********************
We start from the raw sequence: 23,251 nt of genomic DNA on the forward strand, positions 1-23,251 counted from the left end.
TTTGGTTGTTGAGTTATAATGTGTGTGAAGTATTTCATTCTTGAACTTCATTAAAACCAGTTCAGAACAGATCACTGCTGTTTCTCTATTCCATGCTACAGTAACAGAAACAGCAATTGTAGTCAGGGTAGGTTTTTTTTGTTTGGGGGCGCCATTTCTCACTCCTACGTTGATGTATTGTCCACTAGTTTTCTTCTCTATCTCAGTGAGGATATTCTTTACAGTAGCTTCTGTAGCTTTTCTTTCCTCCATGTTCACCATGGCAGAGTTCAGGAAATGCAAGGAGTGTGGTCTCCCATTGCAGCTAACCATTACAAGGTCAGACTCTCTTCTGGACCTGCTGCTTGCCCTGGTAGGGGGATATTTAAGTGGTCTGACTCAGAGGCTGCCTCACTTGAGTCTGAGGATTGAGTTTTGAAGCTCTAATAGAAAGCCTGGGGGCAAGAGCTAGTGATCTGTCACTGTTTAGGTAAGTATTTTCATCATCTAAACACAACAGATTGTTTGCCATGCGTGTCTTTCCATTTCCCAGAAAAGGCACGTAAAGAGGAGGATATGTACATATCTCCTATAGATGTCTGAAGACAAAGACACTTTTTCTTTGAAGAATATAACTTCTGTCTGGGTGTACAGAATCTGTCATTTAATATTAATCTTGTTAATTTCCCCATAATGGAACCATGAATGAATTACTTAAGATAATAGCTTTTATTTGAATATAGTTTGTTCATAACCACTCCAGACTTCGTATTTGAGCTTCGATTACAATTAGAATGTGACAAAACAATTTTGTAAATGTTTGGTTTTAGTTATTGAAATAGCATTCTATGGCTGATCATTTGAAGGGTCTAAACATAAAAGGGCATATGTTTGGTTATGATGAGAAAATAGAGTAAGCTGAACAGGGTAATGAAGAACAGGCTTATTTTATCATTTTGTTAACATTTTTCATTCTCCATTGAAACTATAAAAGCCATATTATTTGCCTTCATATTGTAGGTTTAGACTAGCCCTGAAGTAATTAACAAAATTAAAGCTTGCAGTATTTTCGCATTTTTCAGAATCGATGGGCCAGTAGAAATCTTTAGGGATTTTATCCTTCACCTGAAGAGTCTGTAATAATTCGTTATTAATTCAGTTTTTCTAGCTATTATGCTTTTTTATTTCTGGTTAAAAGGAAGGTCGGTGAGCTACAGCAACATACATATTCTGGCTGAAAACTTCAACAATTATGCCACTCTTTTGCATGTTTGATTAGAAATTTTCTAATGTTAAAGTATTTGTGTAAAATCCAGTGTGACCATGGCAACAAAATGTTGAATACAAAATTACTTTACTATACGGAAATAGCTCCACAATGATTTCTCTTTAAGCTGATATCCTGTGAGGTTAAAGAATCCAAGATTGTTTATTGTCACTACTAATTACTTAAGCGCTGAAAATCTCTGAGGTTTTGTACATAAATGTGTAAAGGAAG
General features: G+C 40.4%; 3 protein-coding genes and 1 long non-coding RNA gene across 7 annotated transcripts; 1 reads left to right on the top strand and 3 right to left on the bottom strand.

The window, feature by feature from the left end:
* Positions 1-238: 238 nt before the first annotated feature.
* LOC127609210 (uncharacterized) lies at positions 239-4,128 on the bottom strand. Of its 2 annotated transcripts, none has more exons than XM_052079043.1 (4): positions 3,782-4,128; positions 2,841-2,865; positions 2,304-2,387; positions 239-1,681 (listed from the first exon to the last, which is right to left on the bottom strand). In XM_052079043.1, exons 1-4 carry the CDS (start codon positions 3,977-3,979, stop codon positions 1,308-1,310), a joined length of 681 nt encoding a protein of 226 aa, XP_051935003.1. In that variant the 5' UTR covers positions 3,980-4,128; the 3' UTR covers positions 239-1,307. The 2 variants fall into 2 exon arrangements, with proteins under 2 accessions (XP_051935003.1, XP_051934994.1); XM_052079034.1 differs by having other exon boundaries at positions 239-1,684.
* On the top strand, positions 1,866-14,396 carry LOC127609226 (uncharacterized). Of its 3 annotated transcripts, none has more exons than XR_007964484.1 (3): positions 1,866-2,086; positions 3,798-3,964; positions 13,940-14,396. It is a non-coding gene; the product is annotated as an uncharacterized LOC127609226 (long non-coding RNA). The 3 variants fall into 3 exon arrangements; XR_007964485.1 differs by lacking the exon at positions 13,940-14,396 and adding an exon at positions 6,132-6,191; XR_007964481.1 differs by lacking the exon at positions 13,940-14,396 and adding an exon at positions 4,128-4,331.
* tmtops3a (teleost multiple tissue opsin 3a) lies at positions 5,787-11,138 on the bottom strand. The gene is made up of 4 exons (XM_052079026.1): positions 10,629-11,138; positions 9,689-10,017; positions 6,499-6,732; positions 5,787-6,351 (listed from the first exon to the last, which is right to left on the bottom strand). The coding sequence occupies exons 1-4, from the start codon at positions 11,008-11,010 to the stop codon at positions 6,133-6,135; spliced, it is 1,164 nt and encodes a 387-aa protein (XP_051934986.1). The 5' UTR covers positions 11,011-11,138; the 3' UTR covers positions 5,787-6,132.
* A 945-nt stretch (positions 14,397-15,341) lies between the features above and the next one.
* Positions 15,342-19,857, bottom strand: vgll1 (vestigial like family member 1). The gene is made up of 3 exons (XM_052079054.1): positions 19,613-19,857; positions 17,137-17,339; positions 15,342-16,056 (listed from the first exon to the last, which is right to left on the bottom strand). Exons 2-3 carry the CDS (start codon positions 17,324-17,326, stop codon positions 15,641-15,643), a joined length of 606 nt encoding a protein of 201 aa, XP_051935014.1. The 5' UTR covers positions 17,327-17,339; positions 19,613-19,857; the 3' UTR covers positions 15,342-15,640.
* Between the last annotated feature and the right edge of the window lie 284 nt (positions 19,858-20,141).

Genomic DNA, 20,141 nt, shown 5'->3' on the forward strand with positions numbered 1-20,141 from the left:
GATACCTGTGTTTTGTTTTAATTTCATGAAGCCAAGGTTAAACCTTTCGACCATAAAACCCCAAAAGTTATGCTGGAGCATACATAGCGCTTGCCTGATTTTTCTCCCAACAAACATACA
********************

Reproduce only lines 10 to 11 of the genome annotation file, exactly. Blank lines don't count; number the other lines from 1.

* Positions 15,342-19,857, bottom strand: vgll1 (vestigial like family member 1). The gene is made up of 3 exons (XM_052079054.1): positions 19,613-19,857; positions 17,137-17,339; positions 15,342-16,056 (listed from the first exon to the last, which is right to left on the bottom strand). Exons 2-3 carry the CDS (start codon positions 17,324-17,326, stop codon positions 15,641-15,643), a joined length of 606 nt encoding a protein of 201 aa, XP_051935014.1. The 5' UTR covers positions 17,327-17,339; positions 19,613-19,857; the 3' UTR covers positions 15,342-15,640.
* Between the last annotated feature and the right edge of the window lie 284 nt (positions 19,858-20,141).